HEARING TIPS

Primary caretaker of a senior hugging him after making a hearing test appointment.

Are you the primary caretaker for somebody over the age of 70? You have a lot to keep track of. You aren’t likely to forget to bring a family member to an oncologist or a cardiologist because those are obvious priorities. What slips through the cracks, though, are the little things, such as the yearly checkup with a hearing specialist or making sure Mom’s hearing aids are charged up. And those things are a higher priority than you might think.

The Significance of Hearing to Senior Health

More and more published research has echoed one surprising truth: your hearing is vitally important. What’s more, your hearing is critical in a way that goes further than your capacity to listen to music or communicate. Neglected hearing loss has been connected to numerous physical and mental health problems, including depression and loss of cognitive abilities.

So when you skip Mom’s hearing appointment, you could inadvertently be increasing her chances of developing these problems, including dementia. If Mom isn’t capable of hearing as well these days, she could start to separate herself; she stops going to movies, doesn’t meet with her friends for coffee, and has dinner alone in her room.

This sort of social isolation can happen very quickly when hearing loss takes hold. So if you notice Mom or Dad beginning to get a little distant, it might not have anything to do with their mood (yet). Hearing loss may be the problem. And cognitive decline can ultimately be the result of that hearing loss (your brain is a very use-it-or-lose-it type of organ). So recognizing the symptoms of hearing loss, and making sure those signs are treated, is crucial with regards to your senior parents’ mental and physical health.

How to Make Sure Hearing Will be a Priority

By now you should be convinced. You now realize that neglected hearing loss can result in several health problems and that you need to take hearing seriously. How can you make sure ear care is a priority? There are several things you can do:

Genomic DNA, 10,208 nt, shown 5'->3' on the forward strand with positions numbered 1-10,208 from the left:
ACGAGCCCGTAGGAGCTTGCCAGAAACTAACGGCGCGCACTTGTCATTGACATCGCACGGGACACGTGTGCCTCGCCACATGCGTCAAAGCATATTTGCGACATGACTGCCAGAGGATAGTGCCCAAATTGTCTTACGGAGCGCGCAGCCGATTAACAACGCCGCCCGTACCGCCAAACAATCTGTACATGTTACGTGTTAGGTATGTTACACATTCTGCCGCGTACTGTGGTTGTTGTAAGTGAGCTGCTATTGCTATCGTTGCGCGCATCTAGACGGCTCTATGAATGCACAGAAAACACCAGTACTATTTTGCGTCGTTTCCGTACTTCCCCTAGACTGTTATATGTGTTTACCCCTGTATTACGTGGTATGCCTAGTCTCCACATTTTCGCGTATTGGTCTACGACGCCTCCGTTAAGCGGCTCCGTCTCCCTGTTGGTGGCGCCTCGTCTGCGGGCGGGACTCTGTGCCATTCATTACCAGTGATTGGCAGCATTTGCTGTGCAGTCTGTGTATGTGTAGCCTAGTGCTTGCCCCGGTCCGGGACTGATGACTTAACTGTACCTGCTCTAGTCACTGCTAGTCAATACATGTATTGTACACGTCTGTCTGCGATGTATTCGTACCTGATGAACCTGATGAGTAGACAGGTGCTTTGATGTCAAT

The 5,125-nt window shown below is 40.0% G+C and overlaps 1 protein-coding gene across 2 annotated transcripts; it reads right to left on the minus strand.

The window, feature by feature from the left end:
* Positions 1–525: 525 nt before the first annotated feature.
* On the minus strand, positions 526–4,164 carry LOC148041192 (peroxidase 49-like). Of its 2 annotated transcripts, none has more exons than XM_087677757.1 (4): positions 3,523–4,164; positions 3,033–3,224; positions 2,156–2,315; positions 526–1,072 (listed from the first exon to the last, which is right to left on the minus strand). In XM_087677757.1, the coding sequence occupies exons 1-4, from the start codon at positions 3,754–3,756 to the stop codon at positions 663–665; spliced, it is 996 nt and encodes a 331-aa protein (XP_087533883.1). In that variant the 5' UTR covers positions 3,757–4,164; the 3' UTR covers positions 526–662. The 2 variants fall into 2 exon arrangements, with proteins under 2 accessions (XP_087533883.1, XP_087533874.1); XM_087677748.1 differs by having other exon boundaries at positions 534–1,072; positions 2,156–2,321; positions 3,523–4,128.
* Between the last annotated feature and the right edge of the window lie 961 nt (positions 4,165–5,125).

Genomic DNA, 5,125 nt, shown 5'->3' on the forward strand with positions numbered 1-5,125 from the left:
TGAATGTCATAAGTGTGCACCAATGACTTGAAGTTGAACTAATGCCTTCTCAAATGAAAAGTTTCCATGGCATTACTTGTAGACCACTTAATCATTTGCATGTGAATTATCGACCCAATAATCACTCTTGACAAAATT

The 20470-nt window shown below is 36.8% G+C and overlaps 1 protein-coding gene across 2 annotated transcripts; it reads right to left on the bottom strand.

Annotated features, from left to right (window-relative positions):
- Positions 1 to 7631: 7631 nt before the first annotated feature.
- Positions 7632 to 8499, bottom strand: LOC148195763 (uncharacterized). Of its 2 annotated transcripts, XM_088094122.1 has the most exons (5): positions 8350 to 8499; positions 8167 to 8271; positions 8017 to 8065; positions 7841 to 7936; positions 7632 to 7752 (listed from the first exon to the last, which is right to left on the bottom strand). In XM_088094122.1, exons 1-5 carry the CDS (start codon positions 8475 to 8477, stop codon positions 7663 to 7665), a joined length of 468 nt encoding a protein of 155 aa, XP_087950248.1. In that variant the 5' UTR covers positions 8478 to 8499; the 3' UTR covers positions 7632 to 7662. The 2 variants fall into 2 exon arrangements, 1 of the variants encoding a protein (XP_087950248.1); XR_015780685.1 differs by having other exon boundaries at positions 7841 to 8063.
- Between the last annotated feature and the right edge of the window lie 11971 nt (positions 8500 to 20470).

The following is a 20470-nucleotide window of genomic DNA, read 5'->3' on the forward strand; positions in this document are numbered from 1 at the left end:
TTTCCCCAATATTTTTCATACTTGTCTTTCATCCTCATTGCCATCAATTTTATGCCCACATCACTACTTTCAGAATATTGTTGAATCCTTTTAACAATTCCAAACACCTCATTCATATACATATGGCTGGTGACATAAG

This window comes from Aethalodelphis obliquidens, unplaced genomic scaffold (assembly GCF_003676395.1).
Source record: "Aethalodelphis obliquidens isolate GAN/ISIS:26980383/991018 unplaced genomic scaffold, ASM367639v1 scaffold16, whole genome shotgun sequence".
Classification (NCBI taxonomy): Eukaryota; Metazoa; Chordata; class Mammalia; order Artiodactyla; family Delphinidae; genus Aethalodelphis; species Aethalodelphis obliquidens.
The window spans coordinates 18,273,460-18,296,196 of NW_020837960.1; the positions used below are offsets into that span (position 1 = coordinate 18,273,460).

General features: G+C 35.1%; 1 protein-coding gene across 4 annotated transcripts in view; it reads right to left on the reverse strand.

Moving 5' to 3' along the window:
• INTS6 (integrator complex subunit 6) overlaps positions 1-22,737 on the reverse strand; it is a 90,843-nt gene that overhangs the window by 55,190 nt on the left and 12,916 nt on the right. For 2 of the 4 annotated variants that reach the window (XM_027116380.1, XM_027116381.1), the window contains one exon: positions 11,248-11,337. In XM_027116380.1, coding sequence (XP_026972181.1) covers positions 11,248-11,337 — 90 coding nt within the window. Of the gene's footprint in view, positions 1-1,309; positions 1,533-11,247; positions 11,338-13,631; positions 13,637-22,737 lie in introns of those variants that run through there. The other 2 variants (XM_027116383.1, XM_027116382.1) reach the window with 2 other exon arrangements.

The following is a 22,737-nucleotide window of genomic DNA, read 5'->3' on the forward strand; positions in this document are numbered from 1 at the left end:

• Every night before bed, make sure your parents put their hearing aids on the charger (of course that exclusively applies to rechargeable hearing aids).
  • Be mindful of your parents’ habits. If your parent is slowly turning the volume on their TV up, you can identify the problem by scheduling an appointment with a hearing professional.
  • Advise your parents to wear their hearing aids each day. Routine hearing aid use can help ensure that these devices are functioning to their optimal efficiency.
  • The same is the situation if you observe a senior starting to isolate themselves, canceling on friends and spending more time in the house. A trip to come see us can help illuminate the occurrence of any hearing issues.
  • Once per year a hearing screening needs to be scheduled for anybody over the age of 55. Make sure that your senior parent has a scheduled appointment for such a screening.

Avoiding Future Health Issues

As a caregiver, you already have a lot to deal with, especially if you’re part of that all-too-common sandwich generation. And hearing problems can feel somewhat trivial if they aren’t causing immediate stress. But the evidence is pretty clear: a multitude of significant health problems in the future can be avoided by treating hearing loss now.

So you could be avoiding costly afflictions later on in life by taking your loved one to their hearing exam. Depression could be prevented before it even starts. You might even be able to reduce Mom’s risk of getting dementia in the near-term future.

That’s worth a trip to see a hearing specialist for the majority of us. It’s also really helpful to remind Mom to wear her hearing aid more regularly. And when that hearing aid is in, you might just be able to have a nice conversation, too.

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